At the end of the second world war, de Beauvoir and Sartre emerged as nationally and subsequently internationally known figures in French culture. Initially famous as the founders of French existentialism, their fame was to involve the authorship of numerous novels and philosophical works. Later they became known not just for their individual work, but as a legendary couple, and one which represented "intellectual life."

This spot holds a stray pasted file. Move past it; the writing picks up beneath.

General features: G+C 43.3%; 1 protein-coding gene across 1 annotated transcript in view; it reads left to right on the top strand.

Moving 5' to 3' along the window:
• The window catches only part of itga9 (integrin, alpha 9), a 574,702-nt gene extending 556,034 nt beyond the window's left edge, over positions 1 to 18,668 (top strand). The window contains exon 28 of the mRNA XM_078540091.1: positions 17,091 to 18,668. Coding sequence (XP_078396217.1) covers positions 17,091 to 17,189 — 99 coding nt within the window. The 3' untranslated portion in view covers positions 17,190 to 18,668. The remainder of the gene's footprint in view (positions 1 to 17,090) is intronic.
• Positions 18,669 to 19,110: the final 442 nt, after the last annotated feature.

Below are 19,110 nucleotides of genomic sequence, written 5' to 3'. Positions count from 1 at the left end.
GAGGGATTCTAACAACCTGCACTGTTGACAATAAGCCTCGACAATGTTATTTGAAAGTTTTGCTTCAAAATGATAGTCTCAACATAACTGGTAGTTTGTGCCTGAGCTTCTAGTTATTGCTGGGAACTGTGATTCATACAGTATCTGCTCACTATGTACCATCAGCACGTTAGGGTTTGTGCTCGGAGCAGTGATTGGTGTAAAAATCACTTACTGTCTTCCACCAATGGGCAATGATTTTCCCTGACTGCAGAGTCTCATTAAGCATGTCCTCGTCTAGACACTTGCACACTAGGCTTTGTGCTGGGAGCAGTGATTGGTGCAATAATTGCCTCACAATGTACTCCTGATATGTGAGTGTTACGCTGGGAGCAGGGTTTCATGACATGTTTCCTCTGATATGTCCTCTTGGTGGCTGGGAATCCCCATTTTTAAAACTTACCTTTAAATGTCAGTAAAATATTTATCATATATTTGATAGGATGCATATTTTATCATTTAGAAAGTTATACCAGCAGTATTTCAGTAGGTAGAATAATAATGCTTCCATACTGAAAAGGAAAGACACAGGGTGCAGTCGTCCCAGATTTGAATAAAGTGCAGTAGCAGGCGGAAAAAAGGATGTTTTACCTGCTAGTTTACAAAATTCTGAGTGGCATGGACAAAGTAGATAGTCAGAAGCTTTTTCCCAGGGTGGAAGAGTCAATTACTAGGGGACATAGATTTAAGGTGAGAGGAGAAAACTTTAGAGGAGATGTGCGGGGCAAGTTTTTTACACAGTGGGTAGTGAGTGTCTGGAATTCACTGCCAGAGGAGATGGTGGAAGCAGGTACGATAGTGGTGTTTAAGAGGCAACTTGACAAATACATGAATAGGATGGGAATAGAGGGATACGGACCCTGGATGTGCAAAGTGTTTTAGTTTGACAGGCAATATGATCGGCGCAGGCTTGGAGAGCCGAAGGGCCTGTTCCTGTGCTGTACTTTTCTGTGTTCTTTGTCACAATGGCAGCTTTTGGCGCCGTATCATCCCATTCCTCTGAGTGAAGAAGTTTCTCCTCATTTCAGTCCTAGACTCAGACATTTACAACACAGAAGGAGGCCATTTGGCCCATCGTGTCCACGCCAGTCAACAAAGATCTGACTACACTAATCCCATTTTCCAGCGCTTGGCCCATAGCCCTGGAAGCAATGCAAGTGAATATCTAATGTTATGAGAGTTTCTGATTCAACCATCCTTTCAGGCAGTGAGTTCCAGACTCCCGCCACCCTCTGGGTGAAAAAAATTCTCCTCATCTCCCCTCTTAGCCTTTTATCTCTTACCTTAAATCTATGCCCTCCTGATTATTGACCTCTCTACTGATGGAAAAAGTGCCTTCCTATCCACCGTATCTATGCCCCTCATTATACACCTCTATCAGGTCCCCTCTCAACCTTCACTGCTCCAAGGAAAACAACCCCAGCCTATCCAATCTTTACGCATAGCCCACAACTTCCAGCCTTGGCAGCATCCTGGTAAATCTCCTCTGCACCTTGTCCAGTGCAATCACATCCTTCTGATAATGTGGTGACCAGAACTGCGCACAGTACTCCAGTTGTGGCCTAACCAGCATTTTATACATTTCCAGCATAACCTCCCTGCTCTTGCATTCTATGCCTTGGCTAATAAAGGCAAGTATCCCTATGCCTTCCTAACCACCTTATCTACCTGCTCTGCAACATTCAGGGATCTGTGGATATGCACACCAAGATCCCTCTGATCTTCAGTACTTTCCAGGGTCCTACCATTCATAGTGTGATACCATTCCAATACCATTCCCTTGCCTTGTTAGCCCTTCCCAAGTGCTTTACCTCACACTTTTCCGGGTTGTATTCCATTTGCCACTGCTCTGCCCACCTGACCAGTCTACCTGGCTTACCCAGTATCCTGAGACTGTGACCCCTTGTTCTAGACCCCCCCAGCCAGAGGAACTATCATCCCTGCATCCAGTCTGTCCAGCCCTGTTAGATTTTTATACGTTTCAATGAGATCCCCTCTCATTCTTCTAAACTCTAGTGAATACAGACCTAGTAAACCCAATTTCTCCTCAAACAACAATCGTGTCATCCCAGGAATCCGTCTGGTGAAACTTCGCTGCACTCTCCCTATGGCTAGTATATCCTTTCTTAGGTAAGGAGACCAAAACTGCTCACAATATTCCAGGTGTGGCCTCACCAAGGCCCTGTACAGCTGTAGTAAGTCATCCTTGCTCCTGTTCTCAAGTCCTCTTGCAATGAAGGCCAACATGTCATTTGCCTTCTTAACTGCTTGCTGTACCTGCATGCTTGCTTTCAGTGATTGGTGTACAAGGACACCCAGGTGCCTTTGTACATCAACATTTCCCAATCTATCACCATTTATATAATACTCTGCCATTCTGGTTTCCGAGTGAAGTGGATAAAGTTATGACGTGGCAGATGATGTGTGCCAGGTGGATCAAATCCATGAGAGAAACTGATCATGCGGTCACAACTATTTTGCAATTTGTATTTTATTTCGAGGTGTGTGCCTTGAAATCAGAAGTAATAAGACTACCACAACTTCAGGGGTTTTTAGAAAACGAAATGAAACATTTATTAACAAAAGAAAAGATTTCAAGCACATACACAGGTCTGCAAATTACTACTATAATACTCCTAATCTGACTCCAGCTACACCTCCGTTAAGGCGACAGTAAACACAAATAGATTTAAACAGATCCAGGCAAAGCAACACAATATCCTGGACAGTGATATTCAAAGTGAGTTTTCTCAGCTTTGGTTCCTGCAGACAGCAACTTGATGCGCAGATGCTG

De Beauvoir and Sartre were also in the public eye because of their joint political activism, which took the form of the radical left wing. The first most furious political struggle they participated in was the decolonization of Algeria. They were fervently opposed to the French government's attempts to maintain French authority over Algeria. Later political campaigns involved opposition to US policy in Vietnam and support to Israel in the politics of the Middle East. In doing so they became the targets of those extreme right wing elements who wished to continue direct French rule. She and Sartre also united to play a visible role in La Movement de la Liberation des Femmes.